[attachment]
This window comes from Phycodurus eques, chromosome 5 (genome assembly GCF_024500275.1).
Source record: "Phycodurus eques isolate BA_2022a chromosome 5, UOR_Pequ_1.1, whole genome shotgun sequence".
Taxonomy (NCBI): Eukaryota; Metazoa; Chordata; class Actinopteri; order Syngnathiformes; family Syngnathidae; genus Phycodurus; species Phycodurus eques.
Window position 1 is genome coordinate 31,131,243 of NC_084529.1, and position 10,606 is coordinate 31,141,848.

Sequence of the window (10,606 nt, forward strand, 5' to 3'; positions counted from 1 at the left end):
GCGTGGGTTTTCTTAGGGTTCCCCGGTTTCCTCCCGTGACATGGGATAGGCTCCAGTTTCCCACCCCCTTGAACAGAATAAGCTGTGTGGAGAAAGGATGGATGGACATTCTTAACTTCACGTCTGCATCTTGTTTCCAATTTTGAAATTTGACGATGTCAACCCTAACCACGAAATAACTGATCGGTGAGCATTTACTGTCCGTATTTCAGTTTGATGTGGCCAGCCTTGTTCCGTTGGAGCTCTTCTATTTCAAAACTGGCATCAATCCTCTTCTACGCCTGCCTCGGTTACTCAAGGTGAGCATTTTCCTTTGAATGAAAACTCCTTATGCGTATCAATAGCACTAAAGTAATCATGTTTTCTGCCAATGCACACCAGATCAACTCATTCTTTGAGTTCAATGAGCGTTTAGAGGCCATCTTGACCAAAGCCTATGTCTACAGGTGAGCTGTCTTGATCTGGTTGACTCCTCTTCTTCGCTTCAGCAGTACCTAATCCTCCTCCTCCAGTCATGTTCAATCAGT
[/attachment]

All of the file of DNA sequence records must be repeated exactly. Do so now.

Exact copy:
This window comes from Phycodurus eques, chromosome 5 (genome assembly GCF_024500275.1).
Source record: "Phycodurus eques isolate BA_2022a chromosome 5, UOR_Pequ_1.1, whole genome shotgun sequence".
Taxonomy (NCBI): Eukaryota; Metazoa; Chordata; class Actinopteri; order Syngnathiformes; family Syngnathidae; genus Phycodurus; species Phycodurus eques.
Window position 1 is genome coordinate 31,131,243 of NC_084529.1, and position 10,606 is coordinate 31,141,848.

Sequence of the window (10,606 nt, forward strand, 5' to 3'; positions counted from 1 at the left end):
GCGTGGGTTTTCTTAGGGTTCCCCGGTTTCCTCCCGTGACATGGGATAGGCTCCAGTTTCCCACCCCCTTGAACAGAATAAGCTGTGTGGAGAAAGGATGGATGGACATTCTTAACTTCACGTCTGCATCTTGTTTCCAATTTTGAAATTTGACGATGTCAACCCTAACCACGAAATAACTGATCGGTGAGCATTTACTGTCCGTATTTCAGTTTGATGTGGCCAGCCTTGTTCCGTTGGAGCTCTTCTATTTCAAAACTGGCATCAATCCTCTTCTACGCCTGCCTCGGTTACTCAAGGTGAGCATTTTCCTTTGAATGAAAACTCCTTATGCGTATCAATAGCACTAAAGTAATCATGTTTTCTGCCAATGCACACCAGATCAACTCATTCTTTGAGTTCAATGAGCGTTTAGAGGCCATCTTGACCAAAGCCTATGTCTACAGGTGAGCTGTCTTGATCTGGTTGACTCCTCTTCTTCGCTTCAGCAGTACCTAATCCTCCTCCTCCAGTCATGTTCAATCAGT